Friday, December 5, 2008

Zip it.

I just read Wendi Aarons' insightful post, "Why Austin," recently posted at the super funny blog, Motherhood in NYC. In "Why Austin," Wendi Aarons addresses her momentary loss of love for her transplant city after moving there three years prior from Los Angeles. I recently moved to a little city in the Inland Empire and am firmly stationed in the honeymoon period. We moved here from Denver about 18 months ago and I am still walking around with bluebirds over my head, singing "Zippity do da" about this little gem of a place that offers me an old fashioned county fair (complete with mutton bustin') and the hippest little jewelry store I've ever known to satisfy my addiction for cheap baubles.

The "Why Austin" post took my breath away for a second. It made me think that all may soon be lost. I may become disillusioned. My fears about my purpose in life (beyond motherhood) will seep to infect my impressions of home and this smart, smart decision we made to move away from all that we knew, all that we built (not much). I'll look for the negative stuff. Like the one that has burned me up since November 26th.

On the day before Thanksgiving, I casually pushed stereo Button #4 in my minivan to get to 96.9, the one remaining "FM1" station that serves up hip hop and R&B. I'll never be as edgy as I'd like to be, and I can't even lean on a colorful past. But I like Missy Elliot, Ciara, Rihanna, Kanye West, Chris Brown, Estelle, Mariah Carey, Nelly and others. In any event, this form of expression is apparently too colorful for my new home. A beautiful station - 105.something - or my Button #6, was a family truckster regular a summer ago as I tried with all my might to beat Amanda Perez' "Candy Kisses" into my head (" a kid in a candy store, always want to come back for more...")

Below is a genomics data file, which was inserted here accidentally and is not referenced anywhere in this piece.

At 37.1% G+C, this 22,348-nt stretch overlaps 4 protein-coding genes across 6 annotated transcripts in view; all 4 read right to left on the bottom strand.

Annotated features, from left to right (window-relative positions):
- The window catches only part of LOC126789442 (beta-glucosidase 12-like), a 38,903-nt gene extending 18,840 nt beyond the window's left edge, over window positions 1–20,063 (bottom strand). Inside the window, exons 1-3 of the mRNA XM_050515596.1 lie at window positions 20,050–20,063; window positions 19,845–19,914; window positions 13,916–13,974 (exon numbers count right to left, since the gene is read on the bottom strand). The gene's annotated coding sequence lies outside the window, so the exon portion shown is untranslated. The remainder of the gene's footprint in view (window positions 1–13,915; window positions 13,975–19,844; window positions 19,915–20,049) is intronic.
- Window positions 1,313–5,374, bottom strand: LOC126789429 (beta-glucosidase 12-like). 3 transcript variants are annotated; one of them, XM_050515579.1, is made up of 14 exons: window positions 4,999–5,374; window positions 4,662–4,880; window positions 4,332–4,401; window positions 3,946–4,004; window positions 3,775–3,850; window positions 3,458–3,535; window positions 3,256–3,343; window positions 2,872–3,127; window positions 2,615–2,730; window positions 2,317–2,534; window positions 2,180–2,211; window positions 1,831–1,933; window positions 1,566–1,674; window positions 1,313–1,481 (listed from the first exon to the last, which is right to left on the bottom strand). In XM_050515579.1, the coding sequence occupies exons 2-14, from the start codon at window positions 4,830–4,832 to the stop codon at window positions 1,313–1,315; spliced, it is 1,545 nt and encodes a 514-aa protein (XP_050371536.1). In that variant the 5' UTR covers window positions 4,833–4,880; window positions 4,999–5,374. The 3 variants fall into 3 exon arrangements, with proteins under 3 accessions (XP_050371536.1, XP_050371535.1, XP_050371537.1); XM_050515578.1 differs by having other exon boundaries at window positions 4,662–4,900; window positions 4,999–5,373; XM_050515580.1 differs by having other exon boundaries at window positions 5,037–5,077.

Then one day last year, 105.something simply disappeared. Silence. Gone. Fortunately, my second favorite station, 96.9, was at the ready. Until the almost advent of this Christmas season. That day, Button #4 rudely transformed into an annoying, subdued, and ad-laden station that belts out Christmas music by white folks 24/7. Frank Sinatra now informs me of "Granny's pies," Burl Ives is hearing bells, and the nameless DJ's boast about the station's broad play list, from "Bing Crosby to the Beach Boys."

So I keep checking Button #4 to see if it's all a dream (it's not), I throw up a little, and I wonder who does this? The people who own the stations, I suppose. But anyway (humor me for a moment), who kills music diversity in my neighborhood? Is it the same folks who successfully pushed Prop8 in CA? And what will my kids be left with for "comfort" music when they're forced to hum a tune without accompaniment? Will they be whistling Dixie like me, to a Disney standard, or will they have the good fortune to rely on the broadest play list the world can provide?

(I know, I can intervene with ipods and the like, but I want some of this stuff for free - free for all - and without too much fumbling with technology and its darned cords and dropped wireless connections).

1 comment:

anymommy said...

Hang in there. Think of the great public schools ;-)

Miss you!